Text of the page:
Some people may cyclically experience some of these symptoms. For example, you experience severe fever along with chills for a couple of days, followed by diarrhea, then you sweat profusely and then you return to normal temperature. 

It is advisable to go to the hospital if you experience any of the listed symptoms continuously. Usually, the doctor would prescribe a blood test to check and confirm the disease. 

How does malaria affect you?

Generally, female Anopheles mosquitoes, upon biting a person, infect that person with plasmodium. These plasmodium parasites enter the human body and multiply in the red blood cells and the intestines.

Some parasites remain dormant in the liver, while most of them enter your bloodstream. It then enters into your red blood cells and multiplies inside them. As a result, your red blood cells burst open. This is when you start to experience the symptoms of malaria. 

Is malaria contagious?

Malaria-causing parasites are usually borne by female anopheles mosquitoes. However, it doesn’t mean that malaria cannot be spread through other means.

 This disease is transmitted by blood. So, in the following ways, it can transmit:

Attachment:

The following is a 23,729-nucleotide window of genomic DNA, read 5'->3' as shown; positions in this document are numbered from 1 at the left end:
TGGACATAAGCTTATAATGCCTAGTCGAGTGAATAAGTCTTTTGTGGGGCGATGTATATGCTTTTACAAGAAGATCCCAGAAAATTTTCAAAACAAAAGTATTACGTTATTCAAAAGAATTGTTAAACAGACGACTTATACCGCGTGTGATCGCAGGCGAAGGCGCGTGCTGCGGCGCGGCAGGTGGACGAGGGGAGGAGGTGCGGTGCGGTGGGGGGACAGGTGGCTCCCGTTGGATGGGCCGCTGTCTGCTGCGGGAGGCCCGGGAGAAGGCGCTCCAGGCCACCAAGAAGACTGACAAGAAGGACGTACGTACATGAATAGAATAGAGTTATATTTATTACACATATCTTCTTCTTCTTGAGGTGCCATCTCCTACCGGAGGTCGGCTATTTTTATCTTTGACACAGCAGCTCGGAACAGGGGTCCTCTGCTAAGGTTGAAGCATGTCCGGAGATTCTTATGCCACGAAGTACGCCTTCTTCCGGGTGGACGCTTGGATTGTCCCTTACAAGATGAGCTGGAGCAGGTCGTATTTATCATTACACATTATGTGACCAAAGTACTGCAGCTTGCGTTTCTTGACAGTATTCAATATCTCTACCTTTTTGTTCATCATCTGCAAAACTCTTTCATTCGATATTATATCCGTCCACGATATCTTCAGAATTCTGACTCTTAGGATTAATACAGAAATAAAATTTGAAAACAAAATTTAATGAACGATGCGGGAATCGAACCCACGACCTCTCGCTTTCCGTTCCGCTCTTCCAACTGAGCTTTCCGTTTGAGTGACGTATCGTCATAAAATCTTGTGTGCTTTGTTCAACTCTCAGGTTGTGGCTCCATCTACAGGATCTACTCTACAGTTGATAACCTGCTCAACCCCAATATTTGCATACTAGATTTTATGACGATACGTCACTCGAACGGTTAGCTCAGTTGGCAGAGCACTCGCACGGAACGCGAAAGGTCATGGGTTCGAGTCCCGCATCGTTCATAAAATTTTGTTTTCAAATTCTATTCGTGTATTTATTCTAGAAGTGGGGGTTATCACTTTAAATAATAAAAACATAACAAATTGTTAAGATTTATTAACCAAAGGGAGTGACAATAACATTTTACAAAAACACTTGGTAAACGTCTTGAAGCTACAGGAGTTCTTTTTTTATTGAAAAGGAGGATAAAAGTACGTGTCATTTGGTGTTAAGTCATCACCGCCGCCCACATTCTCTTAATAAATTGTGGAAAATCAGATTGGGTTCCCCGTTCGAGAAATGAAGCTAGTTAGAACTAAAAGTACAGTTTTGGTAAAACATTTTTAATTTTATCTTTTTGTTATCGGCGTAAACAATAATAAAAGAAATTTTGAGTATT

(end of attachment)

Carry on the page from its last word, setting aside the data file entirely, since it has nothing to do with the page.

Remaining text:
• through blood transfusion
  • through organ transplantation
  • using shared syringes and needles
  • from mother to child

But malaria is not a contagious disease. It cannot spread through the air or any other body fluids. It cannot be transmitted through sexual contact either. 

One of the common misconceptions is that this disease transmits to a person if he/she has physical contact with the malaria-affected person. Well, this is not true, as malaria can only be transmitted by blood. 

Diagnosis of Malaria

Your doctor will require your recent medical history and may suggest some physical tests along with a blood test. Your doctor will also find out if you have developed an enlarged liver or spleen. 

These tests show the type of malaria from which you get affected and how severe it is. Your doctor will also be able to identify if the disease-causing parasite is resistant to the drugs, if the disease has affected any of your vital organs or if it has caused anemia. 

Based on the types of malaria and their symptoms, your doctor will suggest medications and treatments. In some cases, the parasites such as P. vivax and P. ovale lie dormant in your liver for years and reactivate at any time. 

Doctors, upon identifying such parasites will prescribe medications to prevent the occurrence of this disease from dormant parasites in the future.

Clinical Diagnosis 

A drop of the patient’s blood spread out as a “blood smear” on a microscope slide can be used to identify malaria parasites. The material is stained before examination in order to give the parasites a unique appearance.